Originally Posted on by email@example.com
Below is an article by a sharpening expert, Joe Talmadge. In my own findings, a highly polished edge is not only not needed very much, in most cases it actually hinders the cutting ability of the blade. High polish is for push cutting (i.e. “pushing” through a cut vs. “slicing” through a cut) such as straight razor shaving or wood carving. It has very limited uses. In most other situations, you will want and use a toothier edge.
” Many treatises on sharpening tend to focus on getting a polished, razor-like edge. This is partially the fault of the tests we use to see how good our sharpening skills are. Shaving hair off your arm, or cutting a thin slice out of a hanging piece of newpaper, both favor a razor polished edge. An edge ground with a coarser grit won’t feel as sharp, but will outperform the razor polished edge on slicing type cuts, sometimes significantly. If most of your work involves slicing cuts (cutting rope, etc.) you should strongly consider backing off to the coarser stones, or even a file. This may be one of the most important decisions you make — probably more important than finding the perfect sharpening system!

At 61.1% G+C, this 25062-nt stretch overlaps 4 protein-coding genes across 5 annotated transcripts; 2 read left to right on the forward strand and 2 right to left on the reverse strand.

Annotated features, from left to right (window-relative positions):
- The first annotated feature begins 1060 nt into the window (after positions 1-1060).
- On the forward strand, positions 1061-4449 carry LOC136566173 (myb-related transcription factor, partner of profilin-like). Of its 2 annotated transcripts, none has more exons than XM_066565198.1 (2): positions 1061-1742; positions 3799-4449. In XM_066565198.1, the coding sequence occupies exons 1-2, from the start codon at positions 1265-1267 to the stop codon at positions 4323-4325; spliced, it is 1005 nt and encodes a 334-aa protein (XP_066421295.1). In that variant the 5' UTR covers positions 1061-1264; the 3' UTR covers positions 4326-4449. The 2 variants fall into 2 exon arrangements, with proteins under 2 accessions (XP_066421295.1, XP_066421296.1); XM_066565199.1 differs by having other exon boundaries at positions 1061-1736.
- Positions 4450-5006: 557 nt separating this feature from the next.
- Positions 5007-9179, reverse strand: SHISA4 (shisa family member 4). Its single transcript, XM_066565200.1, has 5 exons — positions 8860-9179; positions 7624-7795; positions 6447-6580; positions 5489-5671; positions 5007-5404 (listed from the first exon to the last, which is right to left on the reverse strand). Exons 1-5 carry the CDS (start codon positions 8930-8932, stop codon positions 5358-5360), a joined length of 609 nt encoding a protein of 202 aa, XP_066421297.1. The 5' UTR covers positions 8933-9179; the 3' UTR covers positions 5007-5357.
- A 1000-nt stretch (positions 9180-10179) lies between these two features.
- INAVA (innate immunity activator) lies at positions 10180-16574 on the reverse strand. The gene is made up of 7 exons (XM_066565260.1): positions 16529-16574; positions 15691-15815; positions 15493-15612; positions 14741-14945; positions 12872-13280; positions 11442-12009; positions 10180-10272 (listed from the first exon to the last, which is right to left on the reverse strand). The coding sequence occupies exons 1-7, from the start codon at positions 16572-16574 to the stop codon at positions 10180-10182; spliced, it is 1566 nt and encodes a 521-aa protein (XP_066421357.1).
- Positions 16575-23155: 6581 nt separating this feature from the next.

Recently, Mike Swaim (a contributor to rec.knives) has been running and documenting a number of knife tests. Mike’s tests indicate that for certain uses, a coarse-ground blade will significantly outperform a razor polished blade. In fact, a razor polished blade which does extremely poor in Mike’s tests will sometimes perform with the very best knives when re-sharpened using a coarser grind. Mike’s coarse grind was done on a file, so it is very coarse, but he’s since begun favoring very coarse stones over files.
The tests seem to indicate that you should think carefully about your grit strategy. If you know you have one particular usage that you do often, it’s worth a few minutes of your time to test out whether or not a dull-feeling 300-grit sharpened knife will outperform your razor-edged 1200-grit sharpened knife. The 300-grit knife may not shave hair well, but if you need it to cut rope, it may be just the ticket!
If you ever hear the suggestion that your knife may be “too sharp”, moving to a coarser grit is what is being suggested. A “too sharp” — or more accurately, “too finely polished” — edge may shave hair well, but not do your particular job well. Even with a coarse grit, your knife needs to be sharp, in the sense that the edge bevels need to meet consistently.”